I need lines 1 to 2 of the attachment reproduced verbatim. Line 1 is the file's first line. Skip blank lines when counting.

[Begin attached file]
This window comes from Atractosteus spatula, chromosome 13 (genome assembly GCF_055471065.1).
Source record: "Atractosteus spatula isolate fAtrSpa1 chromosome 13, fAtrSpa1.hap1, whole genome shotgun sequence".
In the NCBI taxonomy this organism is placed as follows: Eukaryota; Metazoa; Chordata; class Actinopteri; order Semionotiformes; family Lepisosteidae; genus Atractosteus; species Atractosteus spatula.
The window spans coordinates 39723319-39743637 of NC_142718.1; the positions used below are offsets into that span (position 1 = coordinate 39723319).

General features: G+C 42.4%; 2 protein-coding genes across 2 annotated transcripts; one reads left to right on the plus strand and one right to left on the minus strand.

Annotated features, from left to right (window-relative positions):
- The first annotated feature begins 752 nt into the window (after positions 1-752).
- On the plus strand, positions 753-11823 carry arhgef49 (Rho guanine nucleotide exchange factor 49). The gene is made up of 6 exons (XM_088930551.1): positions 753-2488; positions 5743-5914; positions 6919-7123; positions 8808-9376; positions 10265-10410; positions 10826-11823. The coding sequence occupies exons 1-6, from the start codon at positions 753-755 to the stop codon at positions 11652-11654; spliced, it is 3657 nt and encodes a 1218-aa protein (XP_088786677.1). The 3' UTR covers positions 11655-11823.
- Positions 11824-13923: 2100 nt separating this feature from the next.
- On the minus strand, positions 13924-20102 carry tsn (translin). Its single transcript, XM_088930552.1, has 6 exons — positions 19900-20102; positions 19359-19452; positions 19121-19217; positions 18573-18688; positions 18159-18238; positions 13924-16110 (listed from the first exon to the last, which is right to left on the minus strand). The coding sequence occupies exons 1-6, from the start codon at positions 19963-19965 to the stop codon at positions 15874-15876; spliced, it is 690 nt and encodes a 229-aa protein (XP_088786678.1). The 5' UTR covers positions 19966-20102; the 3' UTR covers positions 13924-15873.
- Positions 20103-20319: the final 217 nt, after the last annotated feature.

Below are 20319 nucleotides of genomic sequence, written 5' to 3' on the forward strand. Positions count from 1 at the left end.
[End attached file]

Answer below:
This window comes from Atractosteus spatula, chromosome 13 (genome assembly GCF_055471065.1).
Source record: "Atractosteus spatula isolate fAtrSpa1 chromosome 13, fAtrSpa1.hap1, whole genome shotgun sequence".